Challenging how knowledge is created

I went to a seminar about wikis organised by a while ago (27 April), where Jimmy Wales, the “father” of Wikipedia, presented.  Another key speaker was Mark Pesce.  It was a great learning experience. 

We heard a lot about Wikipedia (a non-profit organisation), and Jimmy’s other organisation, Wikia, which provides wiki platforms on a for-profit basis.

One important learning from Jimmy’s experience is that it is possible to set up a sustainable wiki with as few as 5 to 10 dedicated people.  There is even one case of a successful wiki started by a single (very) dedicated person.  Jimmy referred to Wiki as a “return to folk culture”.  It is all about a group of individuals each doing their own bit.

It’s all about accountability, not gate-keeping.  Anybody can edit – the default position is to trust people.  This has also been my experience with our iStore here at Telstra over the last seven years – trust people to share their knowledge openly and easily, and in the vast majority of cases, your trust will be honoured.  The more you “lock up” your knowledge sharing with controls, the less likely it is that people will share.

The criticism most often levelled against Wikipedia is that it is “inaccurate”.  A famous study by Nature in late 2005 compared Wikipedia with Encyclopaedia Britannica online, and found that Wikipedia was only slightly less accurate than Britannica.  (This is a topic for a whole separate post…)

We are investigating the use of wikis and other social media here at Telstra.  From what I can see, some media fit some applications well.  Wikis are great for natural communities to share knowledge.  (I am less convinced of the need for internal blogs.)  I believe that we will have at least one community here where that will work well.  One huge benefit of the wiki approach over traditional forum or bulletin-board applications is that as well as providing the conversations that build up shared knowledge, you actually end up with a compiled body of knowledge.  You never have to follow threads and posts after the event to try to figure out what is was that we all agreed on.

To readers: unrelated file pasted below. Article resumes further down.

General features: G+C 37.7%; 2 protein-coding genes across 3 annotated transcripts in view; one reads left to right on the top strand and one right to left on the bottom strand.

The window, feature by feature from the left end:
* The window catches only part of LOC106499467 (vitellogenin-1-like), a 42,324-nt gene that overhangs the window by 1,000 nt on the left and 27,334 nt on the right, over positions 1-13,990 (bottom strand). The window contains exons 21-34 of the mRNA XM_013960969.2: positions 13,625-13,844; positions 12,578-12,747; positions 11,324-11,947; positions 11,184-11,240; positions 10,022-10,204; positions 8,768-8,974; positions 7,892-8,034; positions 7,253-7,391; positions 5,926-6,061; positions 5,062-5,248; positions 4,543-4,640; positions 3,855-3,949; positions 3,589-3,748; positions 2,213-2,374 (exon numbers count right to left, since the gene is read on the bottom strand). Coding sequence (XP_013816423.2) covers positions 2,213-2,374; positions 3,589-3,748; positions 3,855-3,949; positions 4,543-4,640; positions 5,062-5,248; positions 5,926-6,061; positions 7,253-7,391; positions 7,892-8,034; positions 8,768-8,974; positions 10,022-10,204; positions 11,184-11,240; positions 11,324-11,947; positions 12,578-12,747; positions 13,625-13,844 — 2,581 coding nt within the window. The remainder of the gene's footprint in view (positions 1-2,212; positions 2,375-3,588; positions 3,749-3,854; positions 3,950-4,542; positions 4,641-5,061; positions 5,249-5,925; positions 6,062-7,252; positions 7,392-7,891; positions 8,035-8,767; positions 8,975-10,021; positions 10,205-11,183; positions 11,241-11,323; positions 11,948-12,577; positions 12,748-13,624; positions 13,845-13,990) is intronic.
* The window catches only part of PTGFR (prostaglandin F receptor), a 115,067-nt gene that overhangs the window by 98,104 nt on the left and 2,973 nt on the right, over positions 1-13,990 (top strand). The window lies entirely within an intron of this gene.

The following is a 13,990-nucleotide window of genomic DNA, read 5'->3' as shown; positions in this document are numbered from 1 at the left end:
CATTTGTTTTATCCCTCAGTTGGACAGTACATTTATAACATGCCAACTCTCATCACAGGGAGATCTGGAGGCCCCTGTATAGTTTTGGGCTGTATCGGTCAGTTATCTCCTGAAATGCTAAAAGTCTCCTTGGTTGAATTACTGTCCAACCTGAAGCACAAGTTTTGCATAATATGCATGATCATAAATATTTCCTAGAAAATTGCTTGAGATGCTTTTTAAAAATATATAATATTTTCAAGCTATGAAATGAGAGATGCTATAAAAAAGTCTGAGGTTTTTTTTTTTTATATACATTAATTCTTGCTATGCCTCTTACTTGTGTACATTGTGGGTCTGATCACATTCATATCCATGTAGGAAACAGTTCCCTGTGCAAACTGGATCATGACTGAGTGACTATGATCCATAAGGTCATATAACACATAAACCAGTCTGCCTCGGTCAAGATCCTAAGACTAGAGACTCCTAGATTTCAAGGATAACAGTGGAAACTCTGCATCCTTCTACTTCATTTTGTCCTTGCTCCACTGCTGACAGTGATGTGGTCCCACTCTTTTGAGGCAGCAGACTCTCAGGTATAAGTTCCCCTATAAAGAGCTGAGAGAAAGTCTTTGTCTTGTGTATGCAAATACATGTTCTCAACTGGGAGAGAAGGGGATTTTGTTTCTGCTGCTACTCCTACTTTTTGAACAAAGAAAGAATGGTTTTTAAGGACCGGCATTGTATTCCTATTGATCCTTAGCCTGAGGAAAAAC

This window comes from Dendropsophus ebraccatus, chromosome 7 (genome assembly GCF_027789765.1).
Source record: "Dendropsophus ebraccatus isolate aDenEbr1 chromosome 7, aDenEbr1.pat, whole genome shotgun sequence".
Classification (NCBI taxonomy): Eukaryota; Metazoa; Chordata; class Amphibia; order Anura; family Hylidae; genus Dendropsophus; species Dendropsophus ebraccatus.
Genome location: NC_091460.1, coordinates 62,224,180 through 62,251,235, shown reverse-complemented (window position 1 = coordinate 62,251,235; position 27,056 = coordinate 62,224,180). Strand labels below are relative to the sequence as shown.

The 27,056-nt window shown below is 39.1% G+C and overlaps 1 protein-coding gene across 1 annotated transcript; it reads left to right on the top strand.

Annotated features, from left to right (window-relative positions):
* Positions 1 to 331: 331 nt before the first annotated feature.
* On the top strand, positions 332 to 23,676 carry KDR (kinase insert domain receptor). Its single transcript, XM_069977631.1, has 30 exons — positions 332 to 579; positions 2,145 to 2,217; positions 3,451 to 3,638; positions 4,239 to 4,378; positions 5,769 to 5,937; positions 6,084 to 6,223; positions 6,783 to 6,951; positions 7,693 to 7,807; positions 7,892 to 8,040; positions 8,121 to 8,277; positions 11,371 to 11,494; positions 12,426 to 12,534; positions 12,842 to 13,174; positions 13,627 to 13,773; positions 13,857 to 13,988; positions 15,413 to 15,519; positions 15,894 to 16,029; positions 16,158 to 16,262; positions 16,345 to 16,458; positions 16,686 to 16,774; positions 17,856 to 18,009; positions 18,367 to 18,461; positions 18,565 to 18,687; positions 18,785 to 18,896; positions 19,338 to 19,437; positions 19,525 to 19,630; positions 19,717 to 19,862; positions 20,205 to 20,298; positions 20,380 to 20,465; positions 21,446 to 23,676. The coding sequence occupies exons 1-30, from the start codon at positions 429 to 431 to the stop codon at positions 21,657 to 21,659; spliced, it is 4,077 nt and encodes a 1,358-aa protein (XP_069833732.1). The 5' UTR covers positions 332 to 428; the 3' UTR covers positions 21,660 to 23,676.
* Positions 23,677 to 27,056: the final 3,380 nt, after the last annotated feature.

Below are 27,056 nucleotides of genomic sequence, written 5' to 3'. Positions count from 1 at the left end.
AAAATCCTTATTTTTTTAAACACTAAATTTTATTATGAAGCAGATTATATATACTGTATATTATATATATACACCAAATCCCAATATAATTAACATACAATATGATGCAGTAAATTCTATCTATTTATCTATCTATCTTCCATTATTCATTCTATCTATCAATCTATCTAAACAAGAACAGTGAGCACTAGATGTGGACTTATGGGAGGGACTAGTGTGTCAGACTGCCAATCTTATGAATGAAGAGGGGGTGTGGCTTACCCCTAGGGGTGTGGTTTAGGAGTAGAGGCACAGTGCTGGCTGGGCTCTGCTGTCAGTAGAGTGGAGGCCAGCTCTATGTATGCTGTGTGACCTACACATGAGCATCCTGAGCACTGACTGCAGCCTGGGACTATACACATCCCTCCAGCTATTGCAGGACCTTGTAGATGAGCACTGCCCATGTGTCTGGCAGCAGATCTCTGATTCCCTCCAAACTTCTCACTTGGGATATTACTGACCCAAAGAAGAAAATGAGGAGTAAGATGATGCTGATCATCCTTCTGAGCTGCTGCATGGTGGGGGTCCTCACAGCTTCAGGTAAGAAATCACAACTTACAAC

I researched applications of wikis for a conference presentation a while ago.  Some interesting applications included:

  • A conference company that used a public wiki for the entire conference process – research, planning, promoting, registration, programming and managing the event itself and post-conference feedback and content distribution.
  • A global pay-TV operation that used wikis for the operational shift staff to hand-over information during shift changes.

Apparently the biggest wiki set up through Wikia is the Muppet wiki, with over 14,000 articles.  Jimmy also mentioned a wiki devoted to people who like to dress up as furry animals – a topic central to a CSI episode a while ago.

One other interesting aspect of the seminar was the application of new technologies in a very real way.  There was a free wireless network provided for Internet and VPN access, and there were even suggestions given for tags for participants to use for documenting the day in posts to Flickr and Technorati.

For anyone interested in the wiki experience, my best suggestion is to log in to Wikipedia, find some topics you know something about, and start editing!  (I also offer similar advice for would-be bloggers – get WordPress!)

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